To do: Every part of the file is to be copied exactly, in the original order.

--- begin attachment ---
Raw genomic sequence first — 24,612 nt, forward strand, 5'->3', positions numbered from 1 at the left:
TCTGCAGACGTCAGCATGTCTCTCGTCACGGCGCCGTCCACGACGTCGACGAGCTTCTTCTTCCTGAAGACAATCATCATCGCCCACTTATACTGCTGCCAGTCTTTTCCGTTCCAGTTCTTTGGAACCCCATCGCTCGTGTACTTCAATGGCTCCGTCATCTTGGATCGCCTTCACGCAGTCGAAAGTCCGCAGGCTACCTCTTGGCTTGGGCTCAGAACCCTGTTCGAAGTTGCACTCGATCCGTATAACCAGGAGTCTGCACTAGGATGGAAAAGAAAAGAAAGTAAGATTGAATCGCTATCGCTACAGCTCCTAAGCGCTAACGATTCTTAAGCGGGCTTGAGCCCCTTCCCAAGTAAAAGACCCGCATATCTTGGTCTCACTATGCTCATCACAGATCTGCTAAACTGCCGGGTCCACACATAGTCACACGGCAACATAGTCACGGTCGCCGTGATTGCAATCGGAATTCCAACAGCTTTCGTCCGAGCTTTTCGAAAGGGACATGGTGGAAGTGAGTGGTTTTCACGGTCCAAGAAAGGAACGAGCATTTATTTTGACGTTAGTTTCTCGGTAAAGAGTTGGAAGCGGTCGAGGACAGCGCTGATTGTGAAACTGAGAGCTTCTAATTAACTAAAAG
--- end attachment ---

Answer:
Raw genomic sequence first — 24,612 nt, forward strand, 5'->3', positions numbered from 1 at the left:
TCTGCAGACGTCAGCATGTCTCTCGTCACGGCGCCGTCCACGACGTCGACGAGCTTCTTCTTCCTGAAGACAATCATCATCGCCCACTTATACTGCTGCCAGTCTTTTCCGTTCCAGTTCTTTGGAACCCCATCGCTCGTGTACTTCAATGGCTCCGTCATCTTGGATCGCCTTCACGCAGTCGAAAGTCCGCAGGCTACCTCTTGGCTTGGGCTCAGAACCCTGTTCGAAGTTGCACTCGATCCGTATAACCAGGAGTCTGCACTAGGATGGAAAAGAAAAGAAAGTAAGATTGAATCGCTATCGCTACAGCTCCTAAGCGCTAACGATTCTTAAGCGGGCTTGAGCCCCTTCCCAAGTAAAAGACCCGCATATCTTGGTCTCACTATGCTCATCACAGATCTGCTAAACTGCCGGGTCCACACATAGTCACACGGCAACATAGTCACGGTCGCCGTGATTGCAATCGGAATTCCAACAGCTTTCGTCCGAGCTTTTCGAAAGGGACATGGTGGAAGTGAGTGGTTTTCACGGTCCAAGAAAGGAACGAGCATTTATTTTGACGTTAGTTTCTCGGTAAAGAGTTGGAAGCGGTCGAGGACAGCGCTGATTGTGAAACTGAGAGCTTCTAATTAACTAAAAG